. I hope that this exposure to Samantha’s school world will ignite Sara’s interest, light a social spark.
Sara is blessed to have many “friends” in her life-people outside our home that truly care about her
- want the best for her and have great confidence in her abilities. There is Robin, Sara’s speech therapist, Atalie, her physical therapist and Michelle her occupational therapist. Not only do these “friends ” teach her physical skills to strengthen her muscles, they also teach her how to play with toys, initiate social interaction, follow routines and respond socially in simple situations. Abilities her sister developed naturally, these areskills Sara will have to learn.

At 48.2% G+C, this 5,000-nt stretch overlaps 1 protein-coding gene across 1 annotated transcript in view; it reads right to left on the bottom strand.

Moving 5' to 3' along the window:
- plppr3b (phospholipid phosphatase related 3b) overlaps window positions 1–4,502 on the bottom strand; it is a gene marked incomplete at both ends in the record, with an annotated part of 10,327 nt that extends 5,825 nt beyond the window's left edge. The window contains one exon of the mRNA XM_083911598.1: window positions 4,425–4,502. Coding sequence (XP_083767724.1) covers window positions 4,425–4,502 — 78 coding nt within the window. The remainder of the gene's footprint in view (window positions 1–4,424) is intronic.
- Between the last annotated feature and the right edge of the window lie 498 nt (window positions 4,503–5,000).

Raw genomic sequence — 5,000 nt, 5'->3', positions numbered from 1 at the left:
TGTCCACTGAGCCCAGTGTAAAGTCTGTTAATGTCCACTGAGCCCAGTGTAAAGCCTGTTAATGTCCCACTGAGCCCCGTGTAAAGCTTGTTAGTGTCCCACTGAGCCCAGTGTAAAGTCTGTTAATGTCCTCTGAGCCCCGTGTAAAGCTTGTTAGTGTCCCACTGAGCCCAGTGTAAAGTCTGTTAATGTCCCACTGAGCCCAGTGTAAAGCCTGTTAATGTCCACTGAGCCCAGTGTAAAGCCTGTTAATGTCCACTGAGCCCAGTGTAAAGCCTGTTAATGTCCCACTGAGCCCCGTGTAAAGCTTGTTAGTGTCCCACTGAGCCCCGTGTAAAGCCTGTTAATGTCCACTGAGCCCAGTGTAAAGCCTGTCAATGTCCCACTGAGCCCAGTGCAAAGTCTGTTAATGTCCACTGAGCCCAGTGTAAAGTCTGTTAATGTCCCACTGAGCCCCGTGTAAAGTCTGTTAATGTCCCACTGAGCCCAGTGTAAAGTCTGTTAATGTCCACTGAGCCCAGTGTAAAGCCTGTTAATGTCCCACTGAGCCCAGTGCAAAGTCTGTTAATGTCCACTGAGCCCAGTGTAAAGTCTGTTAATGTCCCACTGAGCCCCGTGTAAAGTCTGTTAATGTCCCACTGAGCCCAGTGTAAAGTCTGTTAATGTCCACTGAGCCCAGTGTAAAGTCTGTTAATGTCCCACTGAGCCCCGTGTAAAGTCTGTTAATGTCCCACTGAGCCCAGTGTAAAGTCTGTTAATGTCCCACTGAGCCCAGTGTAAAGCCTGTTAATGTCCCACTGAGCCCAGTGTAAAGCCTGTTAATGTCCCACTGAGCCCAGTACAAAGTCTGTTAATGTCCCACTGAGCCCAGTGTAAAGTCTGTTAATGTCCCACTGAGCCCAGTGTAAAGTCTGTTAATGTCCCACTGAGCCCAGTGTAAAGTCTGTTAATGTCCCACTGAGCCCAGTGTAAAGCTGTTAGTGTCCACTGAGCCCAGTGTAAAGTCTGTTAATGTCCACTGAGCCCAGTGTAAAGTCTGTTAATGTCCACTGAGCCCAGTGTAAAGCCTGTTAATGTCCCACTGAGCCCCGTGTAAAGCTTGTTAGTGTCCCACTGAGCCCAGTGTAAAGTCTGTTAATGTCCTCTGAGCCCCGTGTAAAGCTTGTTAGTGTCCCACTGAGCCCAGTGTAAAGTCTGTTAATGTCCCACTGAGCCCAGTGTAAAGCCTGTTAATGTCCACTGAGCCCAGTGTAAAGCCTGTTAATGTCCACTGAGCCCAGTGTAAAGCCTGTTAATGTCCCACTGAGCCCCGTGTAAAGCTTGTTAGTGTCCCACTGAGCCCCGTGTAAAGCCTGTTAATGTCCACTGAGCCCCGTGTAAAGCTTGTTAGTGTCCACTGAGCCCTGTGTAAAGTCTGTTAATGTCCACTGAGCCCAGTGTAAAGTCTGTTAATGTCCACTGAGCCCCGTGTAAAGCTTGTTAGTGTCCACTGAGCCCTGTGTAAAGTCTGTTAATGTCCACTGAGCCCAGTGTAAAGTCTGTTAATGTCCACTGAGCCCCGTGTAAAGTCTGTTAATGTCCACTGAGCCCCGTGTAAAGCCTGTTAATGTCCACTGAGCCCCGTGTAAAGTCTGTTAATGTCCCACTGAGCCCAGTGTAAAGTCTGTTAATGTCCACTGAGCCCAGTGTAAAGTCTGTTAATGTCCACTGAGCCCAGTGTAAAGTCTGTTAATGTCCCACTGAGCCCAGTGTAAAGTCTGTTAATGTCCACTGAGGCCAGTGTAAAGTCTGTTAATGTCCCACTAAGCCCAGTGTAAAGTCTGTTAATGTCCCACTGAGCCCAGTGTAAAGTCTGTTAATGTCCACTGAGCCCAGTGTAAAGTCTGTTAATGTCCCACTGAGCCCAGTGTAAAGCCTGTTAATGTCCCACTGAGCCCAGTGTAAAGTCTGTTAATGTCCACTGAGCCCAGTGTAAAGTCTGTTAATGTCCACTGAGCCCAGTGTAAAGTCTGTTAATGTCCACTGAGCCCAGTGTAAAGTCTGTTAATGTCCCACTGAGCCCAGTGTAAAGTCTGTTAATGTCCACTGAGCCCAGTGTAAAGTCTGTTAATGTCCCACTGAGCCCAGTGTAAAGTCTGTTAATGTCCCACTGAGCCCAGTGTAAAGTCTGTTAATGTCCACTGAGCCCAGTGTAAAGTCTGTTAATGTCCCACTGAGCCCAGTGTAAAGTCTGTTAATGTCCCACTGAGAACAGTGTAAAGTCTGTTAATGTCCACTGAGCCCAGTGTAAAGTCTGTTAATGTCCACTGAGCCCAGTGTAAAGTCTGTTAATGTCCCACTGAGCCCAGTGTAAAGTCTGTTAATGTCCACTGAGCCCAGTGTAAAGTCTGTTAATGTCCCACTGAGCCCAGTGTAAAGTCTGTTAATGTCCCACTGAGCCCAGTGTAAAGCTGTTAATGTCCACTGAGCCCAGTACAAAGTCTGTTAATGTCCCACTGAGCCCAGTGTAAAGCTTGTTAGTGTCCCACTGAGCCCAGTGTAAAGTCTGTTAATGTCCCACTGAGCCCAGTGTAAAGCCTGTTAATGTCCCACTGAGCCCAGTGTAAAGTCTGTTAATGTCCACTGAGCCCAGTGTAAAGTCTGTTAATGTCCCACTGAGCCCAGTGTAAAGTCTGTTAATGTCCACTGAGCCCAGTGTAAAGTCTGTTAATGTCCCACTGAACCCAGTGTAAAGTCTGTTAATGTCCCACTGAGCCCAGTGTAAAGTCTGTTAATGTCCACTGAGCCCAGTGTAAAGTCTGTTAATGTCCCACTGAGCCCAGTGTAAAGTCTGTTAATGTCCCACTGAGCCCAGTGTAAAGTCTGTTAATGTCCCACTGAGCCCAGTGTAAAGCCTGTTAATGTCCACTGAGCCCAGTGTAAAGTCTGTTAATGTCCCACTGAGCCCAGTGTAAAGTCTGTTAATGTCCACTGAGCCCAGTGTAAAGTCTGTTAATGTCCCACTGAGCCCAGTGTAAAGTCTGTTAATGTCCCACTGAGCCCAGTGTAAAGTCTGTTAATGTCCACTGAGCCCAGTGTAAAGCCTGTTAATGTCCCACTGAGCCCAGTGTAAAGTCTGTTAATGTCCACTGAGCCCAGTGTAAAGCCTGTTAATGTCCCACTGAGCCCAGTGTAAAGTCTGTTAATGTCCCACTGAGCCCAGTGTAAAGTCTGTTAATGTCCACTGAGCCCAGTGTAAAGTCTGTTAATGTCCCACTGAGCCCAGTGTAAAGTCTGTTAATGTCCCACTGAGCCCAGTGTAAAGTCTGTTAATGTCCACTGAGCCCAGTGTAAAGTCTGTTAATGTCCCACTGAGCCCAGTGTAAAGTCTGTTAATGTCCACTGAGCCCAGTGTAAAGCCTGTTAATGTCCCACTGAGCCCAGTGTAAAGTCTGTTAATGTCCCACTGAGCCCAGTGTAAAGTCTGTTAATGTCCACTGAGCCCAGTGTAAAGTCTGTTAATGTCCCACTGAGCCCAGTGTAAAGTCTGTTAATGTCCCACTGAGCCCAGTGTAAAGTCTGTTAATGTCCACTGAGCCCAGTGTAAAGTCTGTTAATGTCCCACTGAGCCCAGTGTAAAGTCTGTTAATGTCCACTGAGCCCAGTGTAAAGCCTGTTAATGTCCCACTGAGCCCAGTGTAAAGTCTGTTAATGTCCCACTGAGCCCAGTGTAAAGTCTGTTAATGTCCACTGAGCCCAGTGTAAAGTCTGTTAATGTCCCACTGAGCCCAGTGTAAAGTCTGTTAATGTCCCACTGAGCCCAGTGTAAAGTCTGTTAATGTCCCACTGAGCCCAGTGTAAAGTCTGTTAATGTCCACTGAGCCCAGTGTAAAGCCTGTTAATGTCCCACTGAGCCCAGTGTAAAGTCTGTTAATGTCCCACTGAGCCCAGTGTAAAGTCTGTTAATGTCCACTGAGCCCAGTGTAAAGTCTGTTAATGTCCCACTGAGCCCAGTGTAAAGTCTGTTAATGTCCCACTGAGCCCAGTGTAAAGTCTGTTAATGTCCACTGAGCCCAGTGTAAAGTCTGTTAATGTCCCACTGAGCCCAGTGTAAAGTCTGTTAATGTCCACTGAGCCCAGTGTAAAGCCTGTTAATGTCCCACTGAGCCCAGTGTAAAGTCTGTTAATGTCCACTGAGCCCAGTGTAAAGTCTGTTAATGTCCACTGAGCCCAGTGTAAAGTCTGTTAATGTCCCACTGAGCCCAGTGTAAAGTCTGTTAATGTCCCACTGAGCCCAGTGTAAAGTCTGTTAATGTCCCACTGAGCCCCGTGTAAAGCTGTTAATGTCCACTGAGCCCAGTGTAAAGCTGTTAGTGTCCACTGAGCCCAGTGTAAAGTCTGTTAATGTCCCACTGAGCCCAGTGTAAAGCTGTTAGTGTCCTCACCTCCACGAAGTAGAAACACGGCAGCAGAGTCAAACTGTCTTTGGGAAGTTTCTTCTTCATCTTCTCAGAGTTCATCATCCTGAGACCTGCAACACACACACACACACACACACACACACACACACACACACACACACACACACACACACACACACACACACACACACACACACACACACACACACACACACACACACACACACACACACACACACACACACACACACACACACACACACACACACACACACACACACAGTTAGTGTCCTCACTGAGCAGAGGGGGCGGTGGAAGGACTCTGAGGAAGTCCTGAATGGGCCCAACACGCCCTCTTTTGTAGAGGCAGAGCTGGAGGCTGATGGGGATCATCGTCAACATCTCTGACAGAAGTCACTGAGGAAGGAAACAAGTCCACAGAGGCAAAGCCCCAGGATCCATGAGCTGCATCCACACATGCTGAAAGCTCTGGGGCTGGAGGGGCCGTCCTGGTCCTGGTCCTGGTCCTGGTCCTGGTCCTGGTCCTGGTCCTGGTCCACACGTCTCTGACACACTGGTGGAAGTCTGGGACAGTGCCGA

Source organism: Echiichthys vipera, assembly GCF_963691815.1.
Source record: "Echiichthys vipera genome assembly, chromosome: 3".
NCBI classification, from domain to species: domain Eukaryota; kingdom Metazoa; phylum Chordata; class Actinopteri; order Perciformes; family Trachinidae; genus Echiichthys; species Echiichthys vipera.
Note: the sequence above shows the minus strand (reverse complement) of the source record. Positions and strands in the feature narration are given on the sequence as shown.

Today, Sara points to the children rushing by us and says “me”
.Surprised and excited, I bend down and look into her face. Eye to eye, I question the meaning of this spontaneous use of language. I am on my knees, waiting patiently for Sara to show me what she meant. I feel a tap on my back and I turn and stand up to greet our neighbor, Tracy and her three year old little girl, Katie. We all drift toward the parking lot. Katie, isrunning in circles andhumming loudly. For a few minutes, I am lost in simple conversation with Tracy.
We talk of our husband’s long work hours, recipes for gourmet dinners and dirty laundry, and I feel as thoughI am miles away from the complex therapy schedules, vitamin supplements, medical bills and emotional worry that fill my world. I am a typical mom, just beginning my day
. standing in the school parking lot . Visiting with a neighbor- carefree.